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Leave Your Comment (9 Comments)

  1. shiying says:

    I like the post, and I agree somewhat with, To be very truthful.

  2. Pinyo says:

    @Plonkee – Does credit score works the same way in England? How’s the mortgage rate now? I am just curious about your timeframe.

    @Patrick – I don’t think I ever signed up for a T-Shirt. I think $100 may be worthwhile — depending on your situation.

    @My Dollar Plan – I don’t know how you do it with all your credit cards, but you must have really strong credit history, or a family member in each of the credit agencies :-)

    @Aaron – True to a degree — more and more companies are using this as a guage — i.e., if you switch job, trying to get better insurance rate, etc.

    Although I do agree that trading it for rewards might be the best option for some people.

    @List – That’s great about paying off in full every month. I don’t know if I would turn down $250 either. :-)

  3. Lisa says:

    I pay my credit cards off fully every month. It’s the only way to go.

    I’ve also made $250 this year on credit card sign up bonuses. I suppose I should feel guilty. Nah! Those credit card companies often use misleading advertising and gimmicks to take advantage of unsuspecting people. Good to get them back!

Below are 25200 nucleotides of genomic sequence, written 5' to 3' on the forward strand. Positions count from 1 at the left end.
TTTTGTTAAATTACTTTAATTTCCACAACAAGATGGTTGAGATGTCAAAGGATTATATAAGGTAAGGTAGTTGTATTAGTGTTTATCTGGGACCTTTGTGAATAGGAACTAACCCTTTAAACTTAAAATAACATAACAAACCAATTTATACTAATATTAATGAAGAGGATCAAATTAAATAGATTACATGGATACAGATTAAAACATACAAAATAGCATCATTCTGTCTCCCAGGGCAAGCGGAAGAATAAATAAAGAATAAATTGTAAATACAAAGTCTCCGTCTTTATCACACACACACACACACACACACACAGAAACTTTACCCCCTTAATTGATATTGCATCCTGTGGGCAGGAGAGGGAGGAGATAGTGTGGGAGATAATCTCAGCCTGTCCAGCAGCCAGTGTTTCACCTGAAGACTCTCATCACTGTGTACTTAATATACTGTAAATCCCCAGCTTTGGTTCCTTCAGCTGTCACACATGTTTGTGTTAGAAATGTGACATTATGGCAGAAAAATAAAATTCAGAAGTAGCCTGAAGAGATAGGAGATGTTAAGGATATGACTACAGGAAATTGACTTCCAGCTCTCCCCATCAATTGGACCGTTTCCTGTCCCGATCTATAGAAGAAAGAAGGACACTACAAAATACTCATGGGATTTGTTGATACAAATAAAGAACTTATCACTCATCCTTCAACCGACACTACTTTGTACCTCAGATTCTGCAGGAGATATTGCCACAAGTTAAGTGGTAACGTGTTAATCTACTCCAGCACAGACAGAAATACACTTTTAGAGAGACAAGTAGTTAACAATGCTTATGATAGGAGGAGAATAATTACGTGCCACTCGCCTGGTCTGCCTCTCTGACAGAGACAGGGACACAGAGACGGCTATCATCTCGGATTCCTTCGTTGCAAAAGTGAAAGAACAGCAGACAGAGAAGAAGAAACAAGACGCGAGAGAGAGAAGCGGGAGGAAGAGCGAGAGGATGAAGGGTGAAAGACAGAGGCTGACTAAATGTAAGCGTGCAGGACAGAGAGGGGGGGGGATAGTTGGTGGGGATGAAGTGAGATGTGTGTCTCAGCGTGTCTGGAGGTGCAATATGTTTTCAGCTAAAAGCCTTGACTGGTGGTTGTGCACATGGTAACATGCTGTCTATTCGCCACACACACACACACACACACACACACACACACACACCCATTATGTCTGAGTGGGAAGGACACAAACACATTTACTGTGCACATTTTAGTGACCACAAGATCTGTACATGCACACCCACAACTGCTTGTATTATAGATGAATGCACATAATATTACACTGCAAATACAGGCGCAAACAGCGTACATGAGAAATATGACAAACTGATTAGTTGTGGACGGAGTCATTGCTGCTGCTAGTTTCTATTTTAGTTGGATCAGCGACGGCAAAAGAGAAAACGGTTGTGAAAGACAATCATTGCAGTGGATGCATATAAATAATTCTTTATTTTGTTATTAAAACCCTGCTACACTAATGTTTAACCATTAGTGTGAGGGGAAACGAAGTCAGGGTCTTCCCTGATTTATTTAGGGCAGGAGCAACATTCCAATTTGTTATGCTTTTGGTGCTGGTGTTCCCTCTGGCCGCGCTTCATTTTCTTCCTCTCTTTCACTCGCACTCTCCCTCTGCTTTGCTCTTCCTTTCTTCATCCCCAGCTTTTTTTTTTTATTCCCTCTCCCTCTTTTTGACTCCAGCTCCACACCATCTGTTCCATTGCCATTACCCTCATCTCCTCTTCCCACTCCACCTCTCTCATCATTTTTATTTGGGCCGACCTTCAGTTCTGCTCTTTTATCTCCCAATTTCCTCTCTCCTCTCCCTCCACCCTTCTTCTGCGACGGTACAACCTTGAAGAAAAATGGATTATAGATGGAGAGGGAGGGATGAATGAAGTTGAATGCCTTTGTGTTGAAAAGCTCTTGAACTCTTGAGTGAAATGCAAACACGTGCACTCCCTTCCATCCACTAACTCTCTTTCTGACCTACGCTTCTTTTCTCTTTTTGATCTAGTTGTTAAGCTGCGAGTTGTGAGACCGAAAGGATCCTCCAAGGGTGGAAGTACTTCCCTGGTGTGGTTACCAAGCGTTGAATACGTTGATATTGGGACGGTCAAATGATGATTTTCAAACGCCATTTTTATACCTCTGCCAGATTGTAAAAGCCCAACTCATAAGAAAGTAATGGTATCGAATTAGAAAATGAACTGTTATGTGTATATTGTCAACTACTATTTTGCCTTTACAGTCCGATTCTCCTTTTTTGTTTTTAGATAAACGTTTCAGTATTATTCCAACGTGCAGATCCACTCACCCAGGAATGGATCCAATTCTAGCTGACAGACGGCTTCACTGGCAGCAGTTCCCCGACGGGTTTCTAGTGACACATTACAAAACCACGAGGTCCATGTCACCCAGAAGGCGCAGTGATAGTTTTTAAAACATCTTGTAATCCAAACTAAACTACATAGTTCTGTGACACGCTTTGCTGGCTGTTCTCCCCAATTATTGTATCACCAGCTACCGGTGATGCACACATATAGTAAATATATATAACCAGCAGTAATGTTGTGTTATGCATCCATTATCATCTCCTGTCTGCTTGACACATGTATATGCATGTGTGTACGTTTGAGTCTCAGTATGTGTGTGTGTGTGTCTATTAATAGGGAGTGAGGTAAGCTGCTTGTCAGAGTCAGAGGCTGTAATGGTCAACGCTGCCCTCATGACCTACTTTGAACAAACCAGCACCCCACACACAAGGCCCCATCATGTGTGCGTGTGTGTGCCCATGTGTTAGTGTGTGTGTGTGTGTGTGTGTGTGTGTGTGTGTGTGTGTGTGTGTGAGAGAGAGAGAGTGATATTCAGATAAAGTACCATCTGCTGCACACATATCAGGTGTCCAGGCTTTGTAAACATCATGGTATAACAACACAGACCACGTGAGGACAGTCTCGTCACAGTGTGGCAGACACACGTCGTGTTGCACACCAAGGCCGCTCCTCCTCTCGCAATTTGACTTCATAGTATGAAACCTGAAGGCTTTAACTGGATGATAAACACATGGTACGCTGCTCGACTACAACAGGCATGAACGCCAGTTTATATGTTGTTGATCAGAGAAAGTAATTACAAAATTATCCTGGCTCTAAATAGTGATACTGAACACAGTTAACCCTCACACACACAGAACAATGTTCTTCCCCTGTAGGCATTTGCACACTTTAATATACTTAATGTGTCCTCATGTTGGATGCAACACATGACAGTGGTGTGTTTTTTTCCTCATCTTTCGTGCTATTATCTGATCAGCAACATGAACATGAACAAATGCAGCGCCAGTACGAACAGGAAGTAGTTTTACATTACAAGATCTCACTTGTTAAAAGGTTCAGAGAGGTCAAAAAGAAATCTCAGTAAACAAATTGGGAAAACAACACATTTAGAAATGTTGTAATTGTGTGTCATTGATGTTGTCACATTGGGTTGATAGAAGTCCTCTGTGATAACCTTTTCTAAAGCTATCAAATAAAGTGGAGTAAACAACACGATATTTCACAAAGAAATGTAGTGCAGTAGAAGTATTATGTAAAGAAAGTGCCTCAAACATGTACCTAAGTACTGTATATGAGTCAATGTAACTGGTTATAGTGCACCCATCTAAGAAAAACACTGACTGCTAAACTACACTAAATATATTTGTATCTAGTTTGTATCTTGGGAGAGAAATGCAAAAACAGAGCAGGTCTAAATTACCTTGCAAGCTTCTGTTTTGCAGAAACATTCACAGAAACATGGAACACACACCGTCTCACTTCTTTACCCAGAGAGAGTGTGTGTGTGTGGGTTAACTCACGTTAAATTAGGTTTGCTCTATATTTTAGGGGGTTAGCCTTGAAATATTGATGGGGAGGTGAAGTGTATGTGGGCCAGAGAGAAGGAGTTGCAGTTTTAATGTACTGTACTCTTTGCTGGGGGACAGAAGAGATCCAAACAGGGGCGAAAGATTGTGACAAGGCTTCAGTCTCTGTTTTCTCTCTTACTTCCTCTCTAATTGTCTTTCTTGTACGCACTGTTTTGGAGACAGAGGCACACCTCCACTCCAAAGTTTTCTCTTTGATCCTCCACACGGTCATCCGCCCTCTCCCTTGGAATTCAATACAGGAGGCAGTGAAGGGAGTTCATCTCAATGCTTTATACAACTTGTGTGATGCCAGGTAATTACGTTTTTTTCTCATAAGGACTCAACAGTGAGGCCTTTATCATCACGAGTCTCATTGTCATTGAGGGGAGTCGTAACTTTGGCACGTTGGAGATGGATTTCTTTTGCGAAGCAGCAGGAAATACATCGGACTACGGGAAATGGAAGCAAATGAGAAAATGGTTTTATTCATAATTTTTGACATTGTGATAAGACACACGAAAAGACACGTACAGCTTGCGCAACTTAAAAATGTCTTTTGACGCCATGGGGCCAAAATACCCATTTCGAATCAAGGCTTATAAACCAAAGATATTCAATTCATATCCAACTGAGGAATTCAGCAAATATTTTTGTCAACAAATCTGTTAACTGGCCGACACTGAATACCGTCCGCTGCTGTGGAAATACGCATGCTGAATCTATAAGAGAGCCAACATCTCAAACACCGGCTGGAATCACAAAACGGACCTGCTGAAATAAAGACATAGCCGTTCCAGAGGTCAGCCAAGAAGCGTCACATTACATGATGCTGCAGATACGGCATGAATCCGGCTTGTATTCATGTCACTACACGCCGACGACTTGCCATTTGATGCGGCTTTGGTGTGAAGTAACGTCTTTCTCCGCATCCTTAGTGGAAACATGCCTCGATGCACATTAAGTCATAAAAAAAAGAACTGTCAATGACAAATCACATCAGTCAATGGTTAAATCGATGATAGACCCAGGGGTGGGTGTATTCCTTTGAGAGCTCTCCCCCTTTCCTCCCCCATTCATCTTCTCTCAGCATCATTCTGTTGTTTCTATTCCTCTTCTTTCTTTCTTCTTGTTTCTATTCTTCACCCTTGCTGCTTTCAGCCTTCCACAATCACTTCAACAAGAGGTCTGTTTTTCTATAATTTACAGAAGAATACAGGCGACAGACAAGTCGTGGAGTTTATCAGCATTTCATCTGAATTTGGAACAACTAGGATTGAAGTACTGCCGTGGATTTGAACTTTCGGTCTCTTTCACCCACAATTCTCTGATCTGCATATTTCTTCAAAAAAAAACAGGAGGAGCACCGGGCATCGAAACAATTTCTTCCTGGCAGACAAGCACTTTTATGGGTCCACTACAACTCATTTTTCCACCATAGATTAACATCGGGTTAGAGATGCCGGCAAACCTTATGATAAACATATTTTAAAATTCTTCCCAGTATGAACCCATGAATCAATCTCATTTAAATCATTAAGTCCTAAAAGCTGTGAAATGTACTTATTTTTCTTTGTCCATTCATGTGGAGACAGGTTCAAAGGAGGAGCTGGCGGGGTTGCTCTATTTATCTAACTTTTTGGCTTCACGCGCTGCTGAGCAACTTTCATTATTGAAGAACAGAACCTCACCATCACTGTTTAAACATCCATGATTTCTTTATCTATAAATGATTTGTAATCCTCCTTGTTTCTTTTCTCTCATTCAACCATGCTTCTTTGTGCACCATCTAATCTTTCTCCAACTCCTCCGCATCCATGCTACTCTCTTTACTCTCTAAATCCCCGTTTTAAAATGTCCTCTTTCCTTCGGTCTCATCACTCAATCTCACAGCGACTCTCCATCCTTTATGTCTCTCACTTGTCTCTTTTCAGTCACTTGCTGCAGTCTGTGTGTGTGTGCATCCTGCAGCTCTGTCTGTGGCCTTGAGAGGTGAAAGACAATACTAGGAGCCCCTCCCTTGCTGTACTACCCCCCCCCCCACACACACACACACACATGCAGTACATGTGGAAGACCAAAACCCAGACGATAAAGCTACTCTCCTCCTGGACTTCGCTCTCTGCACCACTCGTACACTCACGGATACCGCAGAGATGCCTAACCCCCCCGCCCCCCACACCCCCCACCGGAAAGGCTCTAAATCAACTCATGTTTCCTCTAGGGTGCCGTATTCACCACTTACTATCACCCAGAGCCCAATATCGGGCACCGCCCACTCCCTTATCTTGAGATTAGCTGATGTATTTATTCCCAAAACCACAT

Lisa

  4. Know The Ledge says:

    Reading about selling your credit for a t-shirt brings back some bad memories of getting my first credit card in college for a cheap screen printed beefy T. Oh man, I’ve come a long way.

  5. Mrs. Micah says:

    The power of the score is, as Aaron says, the power to borrow (or do a few other things) so at some point you might as well redeem those points. No one will care what it is when you’re dead.

    But you’re quite right that since it’s a valuable currency we should be careful what we actually spend it on.

  6. Aaron Stroud says:

    There comes a point when all your credit score is good for is trading it for rewards .

    Of course, a decent score is important to insurance. But beyond that, it’s not good for much if you won’t be borrowing money again.

  7. I’m very careful about our credit score, even with the huge credit card arbitrage. It takes a hit the first month, but other than that, it remains strong.

  8. Patrick says:

    I got a few t-shirts in college, but I was responsible with the cards. Now, I investigate the cards and if the card is good and there is a $100 bonus or so, then I will think about it. But I don’t do it often. :)

  9. plonkee says:

    I am willing to trade my credit score for rewards. Previously I have bagged 11500 Sony points – enough for an MP3 player or 11 cds – and a £15 Amazon voucher. Not amazing rewards, but not bad since I have a good credit score anyway. I’m planning to remortgage my house in about a years time, so I need to be careful what I do now.